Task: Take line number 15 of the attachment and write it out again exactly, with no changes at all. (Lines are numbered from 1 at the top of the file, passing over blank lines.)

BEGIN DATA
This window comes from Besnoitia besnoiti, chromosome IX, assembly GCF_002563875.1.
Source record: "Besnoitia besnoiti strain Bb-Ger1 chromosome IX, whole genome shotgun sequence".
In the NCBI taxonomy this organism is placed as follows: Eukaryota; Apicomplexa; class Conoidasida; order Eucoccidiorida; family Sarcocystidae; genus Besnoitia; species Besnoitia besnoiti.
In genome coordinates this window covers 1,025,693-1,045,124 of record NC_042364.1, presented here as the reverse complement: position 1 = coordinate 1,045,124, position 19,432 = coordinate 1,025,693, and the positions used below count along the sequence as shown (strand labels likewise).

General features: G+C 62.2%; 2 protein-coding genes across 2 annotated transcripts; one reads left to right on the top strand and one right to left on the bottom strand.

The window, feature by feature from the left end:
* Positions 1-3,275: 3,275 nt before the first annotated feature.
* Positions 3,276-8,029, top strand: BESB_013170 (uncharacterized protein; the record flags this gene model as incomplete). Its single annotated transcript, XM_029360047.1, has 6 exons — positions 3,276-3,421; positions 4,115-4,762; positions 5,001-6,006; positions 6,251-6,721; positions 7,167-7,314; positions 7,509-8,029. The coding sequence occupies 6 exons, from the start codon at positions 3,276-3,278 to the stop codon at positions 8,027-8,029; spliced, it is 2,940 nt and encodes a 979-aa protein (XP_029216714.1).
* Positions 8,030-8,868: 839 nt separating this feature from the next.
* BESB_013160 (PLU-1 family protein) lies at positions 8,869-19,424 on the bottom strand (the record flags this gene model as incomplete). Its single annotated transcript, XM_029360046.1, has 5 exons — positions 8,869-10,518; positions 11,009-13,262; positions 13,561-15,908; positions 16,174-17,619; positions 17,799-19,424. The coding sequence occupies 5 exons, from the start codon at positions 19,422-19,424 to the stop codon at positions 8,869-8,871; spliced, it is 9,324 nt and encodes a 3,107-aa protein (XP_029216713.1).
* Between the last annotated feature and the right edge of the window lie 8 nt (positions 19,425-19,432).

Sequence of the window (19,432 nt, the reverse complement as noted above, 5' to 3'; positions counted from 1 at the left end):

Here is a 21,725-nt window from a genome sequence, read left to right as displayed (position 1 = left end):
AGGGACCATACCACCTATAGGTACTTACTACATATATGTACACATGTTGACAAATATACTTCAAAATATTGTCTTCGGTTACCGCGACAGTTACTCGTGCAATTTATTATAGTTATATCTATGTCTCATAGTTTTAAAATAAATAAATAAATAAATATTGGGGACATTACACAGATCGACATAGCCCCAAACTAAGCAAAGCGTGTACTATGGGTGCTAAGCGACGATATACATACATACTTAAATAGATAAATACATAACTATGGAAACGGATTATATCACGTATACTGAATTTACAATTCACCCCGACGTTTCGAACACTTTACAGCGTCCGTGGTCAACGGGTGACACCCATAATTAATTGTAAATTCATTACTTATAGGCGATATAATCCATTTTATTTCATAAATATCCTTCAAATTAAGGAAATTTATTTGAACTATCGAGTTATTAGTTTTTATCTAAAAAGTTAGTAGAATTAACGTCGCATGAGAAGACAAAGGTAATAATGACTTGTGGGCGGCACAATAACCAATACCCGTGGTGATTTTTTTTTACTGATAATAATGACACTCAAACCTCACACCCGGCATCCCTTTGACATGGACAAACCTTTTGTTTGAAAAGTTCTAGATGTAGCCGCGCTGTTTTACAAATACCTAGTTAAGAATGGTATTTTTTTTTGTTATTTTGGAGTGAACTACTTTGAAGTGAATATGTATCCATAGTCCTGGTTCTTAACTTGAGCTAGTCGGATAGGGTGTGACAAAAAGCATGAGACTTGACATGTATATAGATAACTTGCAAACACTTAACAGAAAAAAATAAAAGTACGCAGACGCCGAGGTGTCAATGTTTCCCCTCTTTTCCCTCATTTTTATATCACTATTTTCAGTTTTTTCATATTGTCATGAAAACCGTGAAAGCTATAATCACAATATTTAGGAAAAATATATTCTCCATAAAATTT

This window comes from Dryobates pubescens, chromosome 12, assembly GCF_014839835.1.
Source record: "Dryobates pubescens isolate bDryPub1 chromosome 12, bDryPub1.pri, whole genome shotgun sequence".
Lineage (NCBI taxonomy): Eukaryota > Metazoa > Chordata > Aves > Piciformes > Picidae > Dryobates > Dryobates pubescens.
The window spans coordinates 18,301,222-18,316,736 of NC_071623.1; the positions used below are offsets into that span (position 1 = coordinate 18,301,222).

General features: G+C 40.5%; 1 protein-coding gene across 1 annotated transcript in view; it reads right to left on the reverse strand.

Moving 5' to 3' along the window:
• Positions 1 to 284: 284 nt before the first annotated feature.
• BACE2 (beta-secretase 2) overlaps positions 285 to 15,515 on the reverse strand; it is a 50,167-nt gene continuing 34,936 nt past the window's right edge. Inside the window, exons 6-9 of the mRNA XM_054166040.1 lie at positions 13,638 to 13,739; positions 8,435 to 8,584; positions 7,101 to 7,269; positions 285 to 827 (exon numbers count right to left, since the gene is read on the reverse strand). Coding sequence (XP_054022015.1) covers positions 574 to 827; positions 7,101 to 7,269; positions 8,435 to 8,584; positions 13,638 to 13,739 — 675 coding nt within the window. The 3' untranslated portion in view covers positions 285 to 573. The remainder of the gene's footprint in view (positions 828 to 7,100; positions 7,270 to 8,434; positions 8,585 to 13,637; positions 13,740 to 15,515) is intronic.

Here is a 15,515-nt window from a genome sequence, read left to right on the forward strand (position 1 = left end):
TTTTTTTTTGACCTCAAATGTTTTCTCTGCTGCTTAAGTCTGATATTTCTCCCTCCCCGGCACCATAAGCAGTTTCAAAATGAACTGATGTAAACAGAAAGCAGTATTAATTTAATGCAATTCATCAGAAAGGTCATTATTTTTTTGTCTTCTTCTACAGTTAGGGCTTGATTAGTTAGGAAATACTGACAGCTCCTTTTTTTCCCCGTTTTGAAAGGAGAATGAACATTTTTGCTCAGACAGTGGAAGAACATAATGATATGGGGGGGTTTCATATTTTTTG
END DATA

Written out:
This window comes from Dryobates pubescens, chromosome 12, assembly GCF_014839835.1.